The upcoming Consensus 2016 conference will be hosted at the New York Marriott Marquis, May 2-4, 2016.
Class action lawsuit launched against Cryptsy
Bitcoin and Altcoin exchange Cryptsy (Project Investors, Inc.), which has been troubled for months now, has been targeted by a class action lawsuit, according to an article on Bitcoin.com.
“Plaintiff and the potential Class Members have also been damaged in other and further ways subject to proof at trial. Therefore, CRYPTSY engaged in unfair and deceptive trade practices in violation of section 501.201 et seq., Fla. Stat.”
– Class Action Lawsuit
The exchange has been under scrutiny since last year November when it was struck by an alleged DDoS attack. Shortly thereafter Cryptsy began to suffer rumors of insolvency amidst slow and suspended withdrawals of BTC and LTC.
The class action lawsuit plaintiff Jinyao Liu is suing Cryptsy and its pseudonymous CEO Big Vern for over $5 million USD, alleging that he deposited 84,000,000 Dogecoin (a cryptocurrency Altcoin based on the Internet “Doge” dog meme). At current market value that amount of Dogecoin would be approximately $15,660.96 USD.
Others joining in the class action lawsuit are those who have suffered similar problems withdrawing Altcoins from Cryptsy.
Eternity Wall will write your memories on the Blockchain
The Bitcoin Blockchain is the largest, distributed open ledger on the planet – -to the point that it has been suggested in the same way that the World Wide Web is the name of the web, the Bitcoin Blockchain should be known as the World Wide Ledger. Transactions sent to the Bitcoin Blockchain are indelibly etched into the database and then shared across over 5,500 copies.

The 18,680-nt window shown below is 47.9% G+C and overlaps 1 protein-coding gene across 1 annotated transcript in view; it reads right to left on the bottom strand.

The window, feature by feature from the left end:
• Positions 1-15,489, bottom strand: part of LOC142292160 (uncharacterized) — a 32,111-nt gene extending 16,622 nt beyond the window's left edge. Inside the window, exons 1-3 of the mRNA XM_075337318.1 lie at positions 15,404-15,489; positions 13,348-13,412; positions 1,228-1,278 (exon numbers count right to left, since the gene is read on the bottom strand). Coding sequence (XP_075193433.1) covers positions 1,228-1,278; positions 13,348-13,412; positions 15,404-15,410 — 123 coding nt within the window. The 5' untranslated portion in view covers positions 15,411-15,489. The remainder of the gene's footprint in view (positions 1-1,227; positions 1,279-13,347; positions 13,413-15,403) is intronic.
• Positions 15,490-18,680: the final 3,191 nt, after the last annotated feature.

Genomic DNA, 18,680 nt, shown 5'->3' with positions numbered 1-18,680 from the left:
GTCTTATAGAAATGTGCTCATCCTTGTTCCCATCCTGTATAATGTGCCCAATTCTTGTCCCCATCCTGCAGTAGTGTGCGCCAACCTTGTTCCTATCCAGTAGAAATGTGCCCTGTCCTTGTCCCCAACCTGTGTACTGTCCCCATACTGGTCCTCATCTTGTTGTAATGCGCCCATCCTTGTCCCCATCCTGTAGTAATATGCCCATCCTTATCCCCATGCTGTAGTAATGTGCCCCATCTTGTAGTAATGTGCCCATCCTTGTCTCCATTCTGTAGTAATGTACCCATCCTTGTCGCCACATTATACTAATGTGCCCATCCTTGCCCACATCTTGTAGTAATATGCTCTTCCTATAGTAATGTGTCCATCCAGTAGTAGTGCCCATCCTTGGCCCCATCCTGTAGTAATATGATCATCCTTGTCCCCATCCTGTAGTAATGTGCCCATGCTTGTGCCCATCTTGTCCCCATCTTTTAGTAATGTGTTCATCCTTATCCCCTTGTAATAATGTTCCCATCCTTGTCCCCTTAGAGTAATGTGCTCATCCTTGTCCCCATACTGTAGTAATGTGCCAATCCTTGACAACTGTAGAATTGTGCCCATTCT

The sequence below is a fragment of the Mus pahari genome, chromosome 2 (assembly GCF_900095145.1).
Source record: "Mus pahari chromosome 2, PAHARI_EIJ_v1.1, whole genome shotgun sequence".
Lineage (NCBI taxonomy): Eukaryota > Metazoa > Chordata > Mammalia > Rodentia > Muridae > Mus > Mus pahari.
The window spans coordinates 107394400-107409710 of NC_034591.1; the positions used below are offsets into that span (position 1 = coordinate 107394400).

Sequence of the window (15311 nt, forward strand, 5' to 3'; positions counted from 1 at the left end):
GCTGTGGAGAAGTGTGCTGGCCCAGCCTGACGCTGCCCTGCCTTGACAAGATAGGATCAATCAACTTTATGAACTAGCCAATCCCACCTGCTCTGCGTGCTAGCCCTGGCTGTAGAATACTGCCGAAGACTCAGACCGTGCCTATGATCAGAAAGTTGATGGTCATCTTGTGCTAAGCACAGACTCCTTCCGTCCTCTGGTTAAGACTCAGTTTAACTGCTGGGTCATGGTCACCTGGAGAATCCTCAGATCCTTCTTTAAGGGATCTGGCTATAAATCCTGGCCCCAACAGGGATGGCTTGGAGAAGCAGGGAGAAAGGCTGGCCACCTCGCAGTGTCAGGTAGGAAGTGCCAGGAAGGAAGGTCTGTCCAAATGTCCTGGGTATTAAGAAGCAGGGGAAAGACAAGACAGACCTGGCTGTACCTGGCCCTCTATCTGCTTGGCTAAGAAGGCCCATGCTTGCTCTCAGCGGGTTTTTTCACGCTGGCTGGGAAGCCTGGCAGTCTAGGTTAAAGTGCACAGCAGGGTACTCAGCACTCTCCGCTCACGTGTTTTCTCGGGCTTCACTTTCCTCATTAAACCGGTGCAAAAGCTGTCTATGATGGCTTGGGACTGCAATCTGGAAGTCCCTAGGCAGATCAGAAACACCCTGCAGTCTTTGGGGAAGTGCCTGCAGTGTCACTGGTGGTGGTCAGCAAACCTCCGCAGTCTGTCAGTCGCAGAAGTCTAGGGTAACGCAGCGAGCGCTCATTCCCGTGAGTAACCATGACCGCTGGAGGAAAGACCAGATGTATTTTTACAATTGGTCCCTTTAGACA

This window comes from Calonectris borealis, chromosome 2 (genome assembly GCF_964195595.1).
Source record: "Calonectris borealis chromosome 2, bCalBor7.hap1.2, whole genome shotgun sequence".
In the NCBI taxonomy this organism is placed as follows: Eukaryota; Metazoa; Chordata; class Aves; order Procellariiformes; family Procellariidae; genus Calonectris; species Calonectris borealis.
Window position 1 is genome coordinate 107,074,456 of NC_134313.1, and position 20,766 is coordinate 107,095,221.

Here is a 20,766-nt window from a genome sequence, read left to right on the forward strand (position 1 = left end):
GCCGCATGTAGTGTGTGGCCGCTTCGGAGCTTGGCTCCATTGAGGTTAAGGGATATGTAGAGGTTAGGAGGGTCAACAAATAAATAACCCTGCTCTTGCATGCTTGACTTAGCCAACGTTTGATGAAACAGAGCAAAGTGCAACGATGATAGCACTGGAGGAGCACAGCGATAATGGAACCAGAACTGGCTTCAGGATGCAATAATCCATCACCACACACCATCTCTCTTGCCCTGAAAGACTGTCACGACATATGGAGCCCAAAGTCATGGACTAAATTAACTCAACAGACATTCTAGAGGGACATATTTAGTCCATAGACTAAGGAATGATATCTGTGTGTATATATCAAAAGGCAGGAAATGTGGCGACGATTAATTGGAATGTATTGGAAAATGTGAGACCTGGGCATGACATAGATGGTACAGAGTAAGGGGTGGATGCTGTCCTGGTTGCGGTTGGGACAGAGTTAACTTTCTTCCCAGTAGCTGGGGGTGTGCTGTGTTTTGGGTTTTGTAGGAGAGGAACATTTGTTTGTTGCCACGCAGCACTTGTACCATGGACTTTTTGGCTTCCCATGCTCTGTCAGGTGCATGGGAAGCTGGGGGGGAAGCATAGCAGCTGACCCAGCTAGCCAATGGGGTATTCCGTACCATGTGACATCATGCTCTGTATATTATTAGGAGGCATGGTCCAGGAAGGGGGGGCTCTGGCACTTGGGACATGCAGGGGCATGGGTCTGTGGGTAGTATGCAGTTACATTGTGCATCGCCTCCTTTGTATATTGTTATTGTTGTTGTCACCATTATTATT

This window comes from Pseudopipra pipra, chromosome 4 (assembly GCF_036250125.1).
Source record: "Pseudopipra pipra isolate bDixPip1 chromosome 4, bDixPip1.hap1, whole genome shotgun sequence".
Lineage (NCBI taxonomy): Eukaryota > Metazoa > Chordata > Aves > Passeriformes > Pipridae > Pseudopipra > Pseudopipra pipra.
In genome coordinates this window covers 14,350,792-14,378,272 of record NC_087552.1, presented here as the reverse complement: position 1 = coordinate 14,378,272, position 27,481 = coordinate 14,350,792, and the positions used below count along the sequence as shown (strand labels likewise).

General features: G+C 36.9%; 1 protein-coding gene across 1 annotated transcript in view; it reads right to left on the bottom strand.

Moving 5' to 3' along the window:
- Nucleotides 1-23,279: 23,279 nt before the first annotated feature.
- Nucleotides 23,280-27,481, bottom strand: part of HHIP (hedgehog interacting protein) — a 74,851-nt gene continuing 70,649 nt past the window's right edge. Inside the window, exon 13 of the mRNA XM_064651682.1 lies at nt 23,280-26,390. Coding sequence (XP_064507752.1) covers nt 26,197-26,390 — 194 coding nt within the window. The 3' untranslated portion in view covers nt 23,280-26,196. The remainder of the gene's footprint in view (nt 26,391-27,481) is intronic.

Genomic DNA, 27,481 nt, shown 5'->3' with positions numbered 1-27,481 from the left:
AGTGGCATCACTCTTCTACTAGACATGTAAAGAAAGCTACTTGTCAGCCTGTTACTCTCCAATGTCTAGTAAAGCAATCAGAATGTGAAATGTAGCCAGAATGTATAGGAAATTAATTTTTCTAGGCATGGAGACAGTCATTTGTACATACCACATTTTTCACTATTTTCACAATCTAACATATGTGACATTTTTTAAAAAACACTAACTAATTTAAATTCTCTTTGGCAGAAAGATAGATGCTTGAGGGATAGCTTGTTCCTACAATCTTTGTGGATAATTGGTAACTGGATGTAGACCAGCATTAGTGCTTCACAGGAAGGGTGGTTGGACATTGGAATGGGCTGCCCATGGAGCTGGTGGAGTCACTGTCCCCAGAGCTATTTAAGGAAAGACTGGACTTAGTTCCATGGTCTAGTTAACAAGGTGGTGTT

While the current major function of the Blockchain is to record and secure Bitcoin transactions; however, small amounts of data can be attached to transactions enabling many other uses.
The website Eternity Wall offers visitors the ability to publish short messages onto the Blockchain — a perfect way to immortalize a romantic missive, a memorial or perhaps just on a lark.
To provide this function, Eternity Wall takes the message on the website, but the message must be signed via a mobile app (because signing a transaction takes a private key and that way the private key never leaves the user’s phone). There are obvious security concerns when using Bitcoins on a mobile phone, but extremely small amounts hardly subject a person to much risk.
“You can’t sign messages through the website, because we shouldn’t know the private key of your Bitcoin wallet. But you can sign messages through our app, since it is client-side and accesses your private key on your smartphone without sharing it with us,” Riccardo Casatta, the Italian software engineer who created Eternitywall.it, told Vice Motherboard.
A single message costs approximately 0.00015 Bitcoins, about 0.06 US dollars, which covers the transaction fee.
Visualized: Bitcoin Core code changes across 2015
Above is three minutes and 30 seconds of visualization showing activity on the Bitcoin Core code by developers. Seen above is the activity of 1929 commits (approximately 5.2 commits per day), 1189 pull requests and 741 merged pull requests by 45 contributors.